I had this discussion with my girlfriend, and I was surprised to find out that the lyrics themselves actually effects her taste in music as well. Then again, maybe I shouldn’t be that shocked, ’cause once I thought about it for a second, I guess I could understand that there would be people out there who can’t get into anything instrumental, no matter what sub-genre. A sort of a “can’t like it if I can’t sing it” mentality. And if one is going to sing it, it’d be more entertaining if the subject was something meaningful to them on a personal level, I imagine. That’s her, and maybe that explains the KTISers as well.
As for me? I told her that I’m quite the opposite; the song could be about a dog taking a poop on a rug, and as long as it was catchy, I’d probably like it. It’s definitely more about the rhythm and harmony in my world. Give me some powerful chords, groovy beats, and impressive solos, and I’m usually diggin’ it.
So, I have to ask, who’s more weird?
(I suppose there could be a third, less common category: principle. By that I mean the selection was about the artist him/her/themselves, and not the lyrics or music per se. For example, you choose to listen to U2 because of the work Bono does, or don’t, based on it. What happened with the Dixie Chicks might be another example)
-Exit question: Is there a name for the two schools? Or should we coin them in this thread?
-Added miscellaneous factoid: Did you know that they sang “Shout to the Lord” on American Idol last year? I didn’t think I’d see that, but here it is:
The state Canvassing Board certified final results this afternoon in Minnesota’s marathon U.S. Senate race, but that won’t end the battle between Democrat Al Franken and Republican Norm Coleman, whose Senate term ended on Saturday.
Moments after the board certified that Franken had eked out 225 more votes than Coleman, attorneys for Coleman said they would file a lawsuit within 24 hours.
Of course Coleman will sue, so the drama isn’t quite over yet. But considering the 400+ vote swing, I’m inclined to take us back to a post I made back in November, before the recount began, where I posed this question:
If Franken does wind up winning, and it’s the dummies that put him over the top, what does that say?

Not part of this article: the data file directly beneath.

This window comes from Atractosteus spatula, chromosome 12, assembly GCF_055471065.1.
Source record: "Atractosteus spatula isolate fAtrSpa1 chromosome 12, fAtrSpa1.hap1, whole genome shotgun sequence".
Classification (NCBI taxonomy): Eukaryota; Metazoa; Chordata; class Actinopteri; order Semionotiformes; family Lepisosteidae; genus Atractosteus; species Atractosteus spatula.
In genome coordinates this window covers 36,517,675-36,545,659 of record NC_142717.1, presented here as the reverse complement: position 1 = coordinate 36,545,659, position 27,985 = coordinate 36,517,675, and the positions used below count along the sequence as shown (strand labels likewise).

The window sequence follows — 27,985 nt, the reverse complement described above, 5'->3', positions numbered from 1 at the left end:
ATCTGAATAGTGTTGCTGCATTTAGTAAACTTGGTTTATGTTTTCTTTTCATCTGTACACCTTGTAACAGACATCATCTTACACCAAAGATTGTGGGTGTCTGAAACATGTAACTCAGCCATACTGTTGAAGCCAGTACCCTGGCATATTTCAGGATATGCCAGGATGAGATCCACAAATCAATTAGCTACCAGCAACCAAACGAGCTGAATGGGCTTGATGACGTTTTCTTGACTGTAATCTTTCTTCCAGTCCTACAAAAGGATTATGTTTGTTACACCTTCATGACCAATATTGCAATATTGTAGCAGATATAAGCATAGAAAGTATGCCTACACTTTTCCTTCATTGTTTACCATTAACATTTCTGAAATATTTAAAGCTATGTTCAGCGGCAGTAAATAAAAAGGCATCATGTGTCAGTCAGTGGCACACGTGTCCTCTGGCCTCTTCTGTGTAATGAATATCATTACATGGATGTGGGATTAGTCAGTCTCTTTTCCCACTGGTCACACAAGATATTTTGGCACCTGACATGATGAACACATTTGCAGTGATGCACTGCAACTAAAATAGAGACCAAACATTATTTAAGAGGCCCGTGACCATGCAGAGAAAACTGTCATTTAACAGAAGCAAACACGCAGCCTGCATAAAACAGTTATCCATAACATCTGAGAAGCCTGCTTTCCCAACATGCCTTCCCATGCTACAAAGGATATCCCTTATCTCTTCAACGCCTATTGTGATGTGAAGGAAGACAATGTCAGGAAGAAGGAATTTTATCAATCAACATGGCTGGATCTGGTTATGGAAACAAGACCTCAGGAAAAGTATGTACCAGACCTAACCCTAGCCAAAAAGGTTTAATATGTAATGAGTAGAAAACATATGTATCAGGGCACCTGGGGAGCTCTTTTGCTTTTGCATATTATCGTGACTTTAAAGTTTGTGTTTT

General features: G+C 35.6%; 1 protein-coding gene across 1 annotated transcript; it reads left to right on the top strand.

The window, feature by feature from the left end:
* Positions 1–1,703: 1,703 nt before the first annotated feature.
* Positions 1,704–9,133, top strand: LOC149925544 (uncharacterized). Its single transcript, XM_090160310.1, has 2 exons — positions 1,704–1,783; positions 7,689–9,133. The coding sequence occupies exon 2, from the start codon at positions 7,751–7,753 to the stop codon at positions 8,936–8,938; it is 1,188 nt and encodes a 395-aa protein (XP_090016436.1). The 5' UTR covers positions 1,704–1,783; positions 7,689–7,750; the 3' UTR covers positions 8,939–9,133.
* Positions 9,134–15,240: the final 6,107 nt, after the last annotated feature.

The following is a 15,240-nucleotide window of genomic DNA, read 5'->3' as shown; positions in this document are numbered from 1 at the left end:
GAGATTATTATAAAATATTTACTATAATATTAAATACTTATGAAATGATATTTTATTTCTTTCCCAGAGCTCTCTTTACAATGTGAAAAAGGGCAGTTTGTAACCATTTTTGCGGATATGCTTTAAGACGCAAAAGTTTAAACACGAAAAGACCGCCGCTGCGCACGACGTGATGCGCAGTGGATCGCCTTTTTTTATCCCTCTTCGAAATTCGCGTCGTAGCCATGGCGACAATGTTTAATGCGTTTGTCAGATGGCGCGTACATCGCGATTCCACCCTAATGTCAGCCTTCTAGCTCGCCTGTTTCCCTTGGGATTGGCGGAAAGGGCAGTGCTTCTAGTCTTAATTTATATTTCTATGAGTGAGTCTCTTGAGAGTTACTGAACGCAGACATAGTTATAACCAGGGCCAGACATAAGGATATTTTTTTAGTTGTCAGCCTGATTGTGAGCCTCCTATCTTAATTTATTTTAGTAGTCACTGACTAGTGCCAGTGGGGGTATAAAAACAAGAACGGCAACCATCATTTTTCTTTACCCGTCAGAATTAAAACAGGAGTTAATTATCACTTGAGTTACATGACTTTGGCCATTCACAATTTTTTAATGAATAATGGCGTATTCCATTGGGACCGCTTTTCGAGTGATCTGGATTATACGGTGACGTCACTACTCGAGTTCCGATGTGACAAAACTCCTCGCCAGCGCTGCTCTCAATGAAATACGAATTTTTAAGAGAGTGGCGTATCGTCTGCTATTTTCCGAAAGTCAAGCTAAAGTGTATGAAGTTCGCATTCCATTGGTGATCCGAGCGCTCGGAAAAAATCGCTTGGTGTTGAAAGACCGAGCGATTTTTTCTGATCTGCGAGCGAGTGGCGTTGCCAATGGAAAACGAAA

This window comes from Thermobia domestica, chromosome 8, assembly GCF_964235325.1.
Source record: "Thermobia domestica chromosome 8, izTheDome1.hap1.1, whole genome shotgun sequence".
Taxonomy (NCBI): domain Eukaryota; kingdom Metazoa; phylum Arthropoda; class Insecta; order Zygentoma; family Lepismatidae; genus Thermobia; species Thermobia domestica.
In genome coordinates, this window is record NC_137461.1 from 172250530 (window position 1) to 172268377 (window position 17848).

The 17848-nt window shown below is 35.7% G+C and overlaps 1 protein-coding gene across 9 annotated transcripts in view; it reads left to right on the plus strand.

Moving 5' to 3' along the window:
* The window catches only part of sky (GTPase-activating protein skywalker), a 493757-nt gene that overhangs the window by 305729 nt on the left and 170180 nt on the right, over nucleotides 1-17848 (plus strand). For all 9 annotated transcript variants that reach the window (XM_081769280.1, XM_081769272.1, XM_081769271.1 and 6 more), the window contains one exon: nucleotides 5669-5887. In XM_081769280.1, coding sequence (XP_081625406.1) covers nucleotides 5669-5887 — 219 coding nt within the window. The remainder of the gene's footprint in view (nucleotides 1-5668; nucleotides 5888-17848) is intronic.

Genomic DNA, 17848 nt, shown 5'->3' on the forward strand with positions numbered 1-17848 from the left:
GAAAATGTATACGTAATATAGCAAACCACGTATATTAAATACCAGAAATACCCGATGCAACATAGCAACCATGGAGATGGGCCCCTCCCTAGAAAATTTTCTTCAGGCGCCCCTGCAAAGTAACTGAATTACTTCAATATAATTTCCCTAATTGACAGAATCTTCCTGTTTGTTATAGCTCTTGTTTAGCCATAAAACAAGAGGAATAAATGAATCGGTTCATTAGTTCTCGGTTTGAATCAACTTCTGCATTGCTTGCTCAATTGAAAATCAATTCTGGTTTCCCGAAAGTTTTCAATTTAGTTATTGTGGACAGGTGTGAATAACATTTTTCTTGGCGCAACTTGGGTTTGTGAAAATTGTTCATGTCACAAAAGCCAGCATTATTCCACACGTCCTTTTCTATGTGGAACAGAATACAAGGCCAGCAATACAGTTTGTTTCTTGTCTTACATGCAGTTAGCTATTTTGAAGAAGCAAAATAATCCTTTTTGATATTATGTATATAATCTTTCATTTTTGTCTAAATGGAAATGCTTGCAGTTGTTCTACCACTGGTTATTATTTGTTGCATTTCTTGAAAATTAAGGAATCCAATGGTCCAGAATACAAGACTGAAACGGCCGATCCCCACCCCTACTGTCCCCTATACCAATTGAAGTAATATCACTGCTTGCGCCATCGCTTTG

Now, I say dummies, assuming that the majority of the people who weren’t counted by the machines the first time around were my fellow Minnesotans who did something like this on election day:
(I made this up; NOT an actual ballot)
Needless to say, part of me wishes that the recount swung the other way, even if I voted for Franken myself. After all, there’s something to be said about an association with people who aren’t bright enough to fill in a little circle on a ballot. And while there are those who may theorize that “funny business” was at play in the outcome, there were those who predicted from the very beginning that the undervotes would fall in Al’s favor, based on demographics and exit polls (which is a nice way of saying that the elderly and uneducated are more likely to vote for Franken, and are also more likely to screw up their ballots). Is my reasoning sound? I’m not certain, and maybe I’m too lazy to dive in and research it down to the last vote cast. But on the surface, it looks like Franken might owe his victory to a smattering of dipshits, if this was indeed the statistical handful of voters that put him over the top.
ChenZhen says: Sometimes it may take a few days (or even a week) for a fresh post to appear here in the Chamber. Don't be fooled; I'm around. As a brave nomadic warrior of the political web, I spend quite a bit of time engaged on other sites, that's all. If you wish, follow my adventures via the "track CZ sightings" RSS feed below.